18. F---ing mice! They are everywhere it seems. Good catch Adam!
  19. in section 3A, page 3-5 there is a description of the right side exhaust manifold. It says, in part, the carburetor choke heat stove consists of an alloy steel heating tube mounted in a drilled hole in the manifold and a heating chamber "located on the outside of the manifold". So it would appear that the hole in the center of the manifold (on the engine side) is an opening into the heating chamber. section -3-16 sub section a: describes the choke system for the Carter 2 bbl. It says, in part, that there are two slots in the choke piston cylinder that allow vacuum to draw heated air up from the choke heat stove, and around the thermostatic spring, past the piston , and into the intake manifold. In section 3-20 sub section g: the manual says that except for some minor details of construction, the choke on the Carter 4 bbl is identical to the choke on the Carter 2 bbl. For the Stromberg carb, in section 3/23, subsection h: it says there is no vacuum employed in that carb's choke system. The choke is controlled manually. Then in section 3-28 sections a and πŸ˜„ it talks of the Rochester 4 bbl choke using vacuum for the piston and "restrictions" 'in the choke housing are the source of the vacuum to draw air through the choke heat stove. What is not in the book ( that I can find) is talk of the plug in the end of the alloy metal heat tube. But on my spare manifold it looks for certain that this was a factory plug. Maybe a stainless steel ball. I will try to get some good pictures of that tomorrow but I wonder if that ball is there to slow the air flow in the heat tube in the choke stove system. Perhaps to prevent the choke from opening fully too soon? At any rate, the one I can look at does not appear to be merely a plug from a rotted tube. @56 Buick If you hooked your choke heat riser to that hole in the center of the manifold, then I think that is incorrect. But it may work okay. I can't imagine either port would result in a hotter air temp in the choke stove system. However, on my car, the heat riser pipe runs from the choke housing down to the manifold, then turns to run parallel with the inside edge of the valve cover to the rear of the engine. Then loops around the back of the head and comes forward to connect to the alloy metal heat tube at the rear of the exhaust manifold.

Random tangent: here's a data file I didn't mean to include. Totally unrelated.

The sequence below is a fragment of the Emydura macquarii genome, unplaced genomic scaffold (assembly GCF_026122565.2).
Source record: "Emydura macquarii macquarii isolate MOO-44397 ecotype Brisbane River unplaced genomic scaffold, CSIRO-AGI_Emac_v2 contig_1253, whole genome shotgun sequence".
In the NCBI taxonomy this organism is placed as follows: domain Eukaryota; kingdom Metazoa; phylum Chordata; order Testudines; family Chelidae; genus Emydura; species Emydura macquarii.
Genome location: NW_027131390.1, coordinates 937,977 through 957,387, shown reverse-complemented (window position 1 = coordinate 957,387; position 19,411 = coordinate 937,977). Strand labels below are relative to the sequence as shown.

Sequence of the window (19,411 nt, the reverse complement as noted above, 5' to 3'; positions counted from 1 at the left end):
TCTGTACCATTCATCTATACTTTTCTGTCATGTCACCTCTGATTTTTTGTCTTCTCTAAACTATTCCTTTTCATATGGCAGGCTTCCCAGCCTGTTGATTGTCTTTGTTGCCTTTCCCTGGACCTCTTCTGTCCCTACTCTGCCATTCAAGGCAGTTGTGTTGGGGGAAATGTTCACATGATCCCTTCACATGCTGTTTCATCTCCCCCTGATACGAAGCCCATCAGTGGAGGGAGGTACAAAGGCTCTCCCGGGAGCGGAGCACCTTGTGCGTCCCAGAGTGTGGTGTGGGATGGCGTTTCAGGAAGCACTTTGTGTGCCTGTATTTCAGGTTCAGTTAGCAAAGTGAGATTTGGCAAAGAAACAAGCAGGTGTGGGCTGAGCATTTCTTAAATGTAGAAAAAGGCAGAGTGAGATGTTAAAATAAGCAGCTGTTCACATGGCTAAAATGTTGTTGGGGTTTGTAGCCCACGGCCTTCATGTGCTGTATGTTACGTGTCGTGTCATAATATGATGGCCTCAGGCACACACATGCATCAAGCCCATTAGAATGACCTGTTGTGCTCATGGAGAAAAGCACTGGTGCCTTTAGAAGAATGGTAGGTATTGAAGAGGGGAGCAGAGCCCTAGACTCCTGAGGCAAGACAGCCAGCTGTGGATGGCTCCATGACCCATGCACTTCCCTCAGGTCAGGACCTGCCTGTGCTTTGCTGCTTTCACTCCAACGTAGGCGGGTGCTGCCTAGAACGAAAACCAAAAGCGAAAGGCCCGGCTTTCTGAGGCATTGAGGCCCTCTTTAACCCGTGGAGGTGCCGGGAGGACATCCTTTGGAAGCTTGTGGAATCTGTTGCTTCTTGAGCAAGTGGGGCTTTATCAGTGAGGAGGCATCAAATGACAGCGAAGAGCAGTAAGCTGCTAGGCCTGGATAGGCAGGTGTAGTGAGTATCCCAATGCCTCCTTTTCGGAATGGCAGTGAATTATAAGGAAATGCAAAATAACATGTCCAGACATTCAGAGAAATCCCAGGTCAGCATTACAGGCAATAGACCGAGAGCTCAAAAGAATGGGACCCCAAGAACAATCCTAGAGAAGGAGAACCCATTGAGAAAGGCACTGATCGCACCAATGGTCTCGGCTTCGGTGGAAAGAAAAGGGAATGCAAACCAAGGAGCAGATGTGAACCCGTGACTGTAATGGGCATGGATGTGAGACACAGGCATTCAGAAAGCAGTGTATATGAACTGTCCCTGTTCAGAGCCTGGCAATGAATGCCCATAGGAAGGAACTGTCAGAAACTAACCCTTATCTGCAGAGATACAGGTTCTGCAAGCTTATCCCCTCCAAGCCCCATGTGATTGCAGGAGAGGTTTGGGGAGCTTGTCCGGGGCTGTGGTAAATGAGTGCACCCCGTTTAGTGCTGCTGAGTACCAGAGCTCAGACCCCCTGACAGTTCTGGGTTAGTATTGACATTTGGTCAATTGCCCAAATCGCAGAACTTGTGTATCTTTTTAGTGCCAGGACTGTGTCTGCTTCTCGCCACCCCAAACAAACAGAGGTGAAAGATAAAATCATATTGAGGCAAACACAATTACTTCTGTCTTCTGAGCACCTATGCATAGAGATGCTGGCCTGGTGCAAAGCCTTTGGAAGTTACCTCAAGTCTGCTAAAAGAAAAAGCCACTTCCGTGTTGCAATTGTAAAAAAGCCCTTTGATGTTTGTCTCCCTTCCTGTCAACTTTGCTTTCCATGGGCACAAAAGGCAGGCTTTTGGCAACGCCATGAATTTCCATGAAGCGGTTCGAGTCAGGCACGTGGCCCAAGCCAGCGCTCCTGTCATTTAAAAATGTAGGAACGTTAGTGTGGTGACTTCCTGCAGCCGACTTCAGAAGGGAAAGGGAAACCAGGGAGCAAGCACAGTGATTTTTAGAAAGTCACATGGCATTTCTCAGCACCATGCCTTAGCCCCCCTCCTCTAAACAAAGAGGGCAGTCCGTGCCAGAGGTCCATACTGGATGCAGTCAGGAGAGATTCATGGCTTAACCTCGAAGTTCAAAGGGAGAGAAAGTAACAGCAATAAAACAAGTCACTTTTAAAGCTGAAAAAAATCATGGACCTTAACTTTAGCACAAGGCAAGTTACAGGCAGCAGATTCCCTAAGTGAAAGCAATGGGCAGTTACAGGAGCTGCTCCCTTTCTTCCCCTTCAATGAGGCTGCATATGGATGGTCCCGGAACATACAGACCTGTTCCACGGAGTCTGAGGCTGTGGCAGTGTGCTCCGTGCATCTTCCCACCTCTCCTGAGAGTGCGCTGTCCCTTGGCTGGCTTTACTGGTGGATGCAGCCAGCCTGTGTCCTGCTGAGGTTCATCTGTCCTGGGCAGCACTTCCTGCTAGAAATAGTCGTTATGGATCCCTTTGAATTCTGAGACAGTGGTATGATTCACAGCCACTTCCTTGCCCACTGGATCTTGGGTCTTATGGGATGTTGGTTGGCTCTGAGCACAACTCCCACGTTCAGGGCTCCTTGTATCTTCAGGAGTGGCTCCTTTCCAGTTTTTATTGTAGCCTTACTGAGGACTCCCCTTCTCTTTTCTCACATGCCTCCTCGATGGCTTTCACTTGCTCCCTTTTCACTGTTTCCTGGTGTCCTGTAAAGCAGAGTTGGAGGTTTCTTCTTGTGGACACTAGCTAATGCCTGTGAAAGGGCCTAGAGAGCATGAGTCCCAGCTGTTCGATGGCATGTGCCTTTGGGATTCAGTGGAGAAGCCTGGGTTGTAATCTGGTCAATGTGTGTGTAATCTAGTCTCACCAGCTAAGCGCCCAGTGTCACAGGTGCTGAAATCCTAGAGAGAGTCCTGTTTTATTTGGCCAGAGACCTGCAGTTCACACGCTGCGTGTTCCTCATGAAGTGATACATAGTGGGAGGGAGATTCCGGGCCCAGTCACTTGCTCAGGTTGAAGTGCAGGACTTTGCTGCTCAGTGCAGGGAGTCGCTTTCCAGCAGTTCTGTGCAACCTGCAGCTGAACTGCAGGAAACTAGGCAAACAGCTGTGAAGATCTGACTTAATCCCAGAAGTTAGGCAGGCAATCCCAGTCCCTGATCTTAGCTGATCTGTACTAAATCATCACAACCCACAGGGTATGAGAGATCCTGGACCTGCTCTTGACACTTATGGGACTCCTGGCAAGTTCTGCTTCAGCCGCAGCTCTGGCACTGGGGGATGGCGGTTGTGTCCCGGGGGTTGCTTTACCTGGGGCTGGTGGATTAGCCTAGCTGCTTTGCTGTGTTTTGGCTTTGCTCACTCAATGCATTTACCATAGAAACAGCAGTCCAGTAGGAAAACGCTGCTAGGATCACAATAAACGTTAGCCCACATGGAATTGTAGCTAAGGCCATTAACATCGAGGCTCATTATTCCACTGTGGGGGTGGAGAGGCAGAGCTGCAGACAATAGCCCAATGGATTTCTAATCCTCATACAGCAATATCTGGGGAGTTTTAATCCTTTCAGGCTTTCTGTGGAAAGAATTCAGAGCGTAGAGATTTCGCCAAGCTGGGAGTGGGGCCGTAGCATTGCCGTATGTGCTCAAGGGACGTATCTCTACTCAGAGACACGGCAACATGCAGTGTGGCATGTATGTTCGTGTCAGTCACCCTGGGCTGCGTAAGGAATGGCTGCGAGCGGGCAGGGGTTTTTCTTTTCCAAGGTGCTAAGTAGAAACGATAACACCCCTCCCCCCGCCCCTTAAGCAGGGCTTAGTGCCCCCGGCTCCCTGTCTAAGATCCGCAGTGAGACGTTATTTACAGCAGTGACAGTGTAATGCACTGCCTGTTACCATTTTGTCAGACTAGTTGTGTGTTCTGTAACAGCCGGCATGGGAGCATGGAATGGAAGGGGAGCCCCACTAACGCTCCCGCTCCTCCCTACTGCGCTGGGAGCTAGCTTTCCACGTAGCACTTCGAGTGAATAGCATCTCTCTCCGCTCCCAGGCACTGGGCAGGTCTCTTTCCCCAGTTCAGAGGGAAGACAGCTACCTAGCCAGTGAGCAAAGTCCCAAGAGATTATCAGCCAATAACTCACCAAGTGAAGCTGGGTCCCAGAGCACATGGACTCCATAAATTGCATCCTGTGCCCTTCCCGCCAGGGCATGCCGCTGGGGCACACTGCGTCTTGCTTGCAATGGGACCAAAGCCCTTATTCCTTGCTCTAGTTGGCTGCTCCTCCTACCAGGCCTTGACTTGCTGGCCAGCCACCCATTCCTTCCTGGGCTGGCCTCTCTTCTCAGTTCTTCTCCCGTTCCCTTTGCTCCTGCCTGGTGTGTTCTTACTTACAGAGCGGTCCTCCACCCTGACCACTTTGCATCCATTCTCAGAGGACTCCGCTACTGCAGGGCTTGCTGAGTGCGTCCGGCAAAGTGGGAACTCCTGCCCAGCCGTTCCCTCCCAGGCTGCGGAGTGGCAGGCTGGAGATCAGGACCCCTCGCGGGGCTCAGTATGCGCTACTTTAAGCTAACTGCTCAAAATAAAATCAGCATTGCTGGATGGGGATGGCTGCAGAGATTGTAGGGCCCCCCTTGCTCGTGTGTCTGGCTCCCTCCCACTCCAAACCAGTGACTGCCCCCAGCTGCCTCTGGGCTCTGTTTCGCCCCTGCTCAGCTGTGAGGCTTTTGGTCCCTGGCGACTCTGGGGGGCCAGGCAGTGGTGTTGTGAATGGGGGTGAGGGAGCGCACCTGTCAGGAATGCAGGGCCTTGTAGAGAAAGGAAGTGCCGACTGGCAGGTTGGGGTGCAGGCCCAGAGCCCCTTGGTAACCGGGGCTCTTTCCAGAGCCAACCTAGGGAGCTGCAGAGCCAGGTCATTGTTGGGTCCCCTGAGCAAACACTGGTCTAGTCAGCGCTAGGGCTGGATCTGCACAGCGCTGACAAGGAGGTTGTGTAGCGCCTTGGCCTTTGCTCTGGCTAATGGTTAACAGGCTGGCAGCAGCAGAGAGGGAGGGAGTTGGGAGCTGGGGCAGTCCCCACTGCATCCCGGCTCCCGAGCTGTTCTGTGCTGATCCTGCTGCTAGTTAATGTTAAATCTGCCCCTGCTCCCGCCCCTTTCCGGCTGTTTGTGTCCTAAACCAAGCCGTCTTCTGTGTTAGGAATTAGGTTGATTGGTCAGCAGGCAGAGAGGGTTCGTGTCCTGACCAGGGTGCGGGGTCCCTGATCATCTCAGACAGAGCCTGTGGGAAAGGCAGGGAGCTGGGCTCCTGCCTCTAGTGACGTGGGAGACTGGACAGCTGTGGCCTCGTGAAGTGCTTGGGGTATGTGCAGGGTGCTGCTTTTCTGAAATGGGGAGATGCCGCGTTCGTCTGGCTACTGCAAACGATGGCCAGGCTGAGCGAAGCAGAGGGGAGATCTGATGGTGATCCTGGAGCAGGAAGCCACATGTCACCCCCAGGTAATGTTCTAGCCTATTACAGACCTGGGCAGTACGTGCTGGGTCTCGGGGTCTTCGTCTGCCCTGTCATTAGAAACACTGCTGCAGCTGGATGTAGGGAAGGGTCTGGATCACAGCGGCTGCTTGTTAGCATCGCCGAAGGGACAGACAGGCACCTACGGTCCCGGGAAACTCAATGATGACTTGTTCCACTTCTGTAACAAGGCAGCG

20. I just looked at my spare '56 manifold and saw that tube, just like you said. However, the end of the tube is plugged just like @56 Buick said. That hole on the engine side does appear to be the air inlet, but the tube appears to be solid. So I am wondering if the tube is perforated in the area underneath the label. If not then how does the air get drawn into the tube to be heated?
  21. Now THAT's a challenge! Will be fun to watch!
  22. According to my 1987 parts manual,yes.
  23. Just reminding myself of my starting point: The Super : 138,432 The GS: 59,502 The Electra: 109,094 And, although not part of this mix, the Century: at 186,237. Also not part of the challenge, The Regal, which is at 44K right now. We'll see how this progresses this year. Looking forward to everyone's posts.